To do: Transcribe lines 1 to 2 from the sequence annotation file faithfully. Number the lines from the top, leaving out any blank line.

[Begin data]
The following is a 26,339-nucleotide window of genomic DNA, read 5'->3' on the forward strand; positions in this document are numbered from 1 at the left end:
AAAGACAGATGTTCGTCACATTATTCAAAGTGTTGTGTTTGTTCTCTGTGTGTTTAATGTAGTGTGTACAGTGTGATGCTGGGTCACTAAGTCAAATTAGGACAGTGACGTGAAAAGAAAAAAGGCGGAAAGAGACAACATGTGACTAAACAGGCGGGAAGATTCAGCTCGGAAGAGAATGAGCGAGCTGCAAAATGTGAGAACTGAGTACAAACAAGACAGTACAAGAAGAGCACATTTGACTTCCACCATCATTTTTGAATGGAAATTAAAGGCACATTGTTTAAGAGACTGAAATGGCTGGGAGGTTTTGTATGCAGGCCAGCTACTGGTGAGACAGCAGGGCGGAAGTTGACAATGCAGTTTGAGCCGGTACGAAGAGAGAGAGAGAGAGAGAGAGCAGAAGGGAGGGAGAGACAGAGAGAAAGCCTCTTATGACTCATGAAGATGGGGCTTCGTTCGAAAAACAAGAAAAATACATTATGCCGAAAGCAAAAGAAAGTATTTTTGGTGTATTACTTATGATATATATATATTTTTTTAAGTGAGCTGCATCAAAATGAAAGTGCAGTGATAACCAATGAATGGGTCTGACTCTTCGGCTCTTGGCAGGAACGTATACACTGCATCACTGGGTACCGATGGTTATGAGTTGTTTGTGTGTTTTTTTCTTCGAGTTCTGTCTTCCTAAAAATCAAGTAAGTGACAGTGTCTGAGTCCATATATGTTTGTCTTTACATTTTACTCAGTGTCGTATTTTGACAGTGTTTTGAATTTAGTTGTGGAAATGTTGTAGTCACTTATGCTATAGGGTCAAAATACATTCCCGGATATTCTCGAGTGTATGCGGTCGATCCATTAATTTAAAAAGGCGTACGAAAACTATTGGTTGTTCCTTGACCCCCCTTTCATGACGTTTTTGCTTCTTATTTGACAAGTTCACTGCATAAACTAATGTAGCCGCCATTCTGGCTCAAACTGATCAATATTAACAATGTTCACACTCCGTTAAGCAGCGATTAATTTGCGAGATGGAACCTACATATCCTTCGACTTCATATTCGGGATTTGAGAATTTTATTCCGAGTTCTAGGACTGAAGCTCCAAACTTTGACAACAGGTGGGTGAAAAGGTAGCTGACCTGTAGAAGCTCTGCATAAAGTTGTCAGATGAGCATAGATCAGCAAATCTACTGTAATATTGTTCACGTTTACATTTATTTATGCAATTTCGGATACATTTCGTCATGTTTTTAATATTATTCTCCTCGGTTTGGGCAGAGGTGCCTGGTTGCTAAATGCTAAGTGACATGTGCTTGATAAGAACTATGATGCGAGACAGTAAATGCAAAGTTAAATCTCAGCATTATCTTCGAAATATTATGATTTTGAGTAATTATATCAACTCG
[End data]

The following is a 26,339-nucleotide window of genomic DNA, read 5'->3' on the forward strand; positions in this document are numbered from 1 at the left end:
AAAGACAGATGTTCGTCACATTATTCAAAGTGTTGTGTTTGTTCTCTGTGTGTTTAATGTAGTGTGTACAGTGTGATGCTGGGTCACTAAGTCAAATTAGGACAGTGACGTGAAAAGAAAAAAGGCGGAAAGAGACAACATGTGACTAAACAGGCGGGAAGATTCAGCTCGGAAGAGAATGAGCGAGCTGCAAAATGTGAGAACTGAGTACAAACAAGACAGTACAAGAAGAGCACATTTGACTTCCACCATCATTTTTGAATGGAAATTAAAGGCACATTGTTTAAGAGACTGAAATGGCTGGGAGGTTTTGTATGCAGGCCAGCTACTGGTGAGACAGCAGGGCGGAAGTTGACAATGCAGTTTGAGCCGGTACGAAGAGAGAGAGAGAGAGAGAGAGCAGAAGGGAGGGAGAGACAGAGAGAAAGCCTCTTATGACTCATGAAGATGGGGCTTCGTTCGAAAAACAAGAAAAATACATTATGCCGAAAGCAAAAGAAAGTATTTTTGGTGTATTACTTATGATATATATATATTTTTTTAAGTGAGCTGCATCAAAATGAAAGTGCAGTGATAACCAATGAATGGGTCTGACTCTTCGGCTCTTGGCAGGAACGTATACACTGCATCACTGGGTACCGATGGTTATGAGTTGTTTGTGTGTTTTTTTCTTCGAGTTCTGTCTTCCTAAAAATCAAGTAAGTGACAGTGTCTGAGTCCATATATGTTTGTCTTTACATTTTACTCAGTGTCGTATTTTGACAGTGTTTTGAATTTAGTTGTGGAAATGTTGTAGTCACTTATGCTATAGGGTCAAAATACATTCCCGGATATTCTCGAGTGTATGCGGTCGATCCATTAATTTAAAAAGGCGTACGAAAACTATTGGTTGTTCCTTGACCCCCCTTTCATGACGTTTTTGCTTCTTATTTGACAAGTTCACTGCATAAACTAATGTAGCCGCCATTCTGGCTCAAACTGATCAATATTAACAATGTTCACACTCCGTTAAGCAGCGATTAATTTGCGAGATGGAACCTACATATCCTTCGACTTCATATTCGGGATTTGAGAATTTTATTCCGAGTTCTAGGACTGAAGCTCCAAACTTTGACAACAGGTGGGTGAAAAGGTAGCTGACCTGTAGAAGCTCTGCATAAAGTTGTCAGATGAGCATAGATCAGCAAATCTACTGTAATATTGTTCACGTTTACATTTATTTATGCAATTTCGGATACATTTCGTCATGTTTTTAATATTATTCTCCTCGGTTTGGGCAGAGGTGCCTGGTTGCTAAATGCTAAGTGACATGTGCTTGATAAGAACTATGATGCGAGACAGTAAATGCAAAGTTAAATCTCAGCATTATCTTCGAAATATTATGATTTTGAGTAATTATATCAACTCG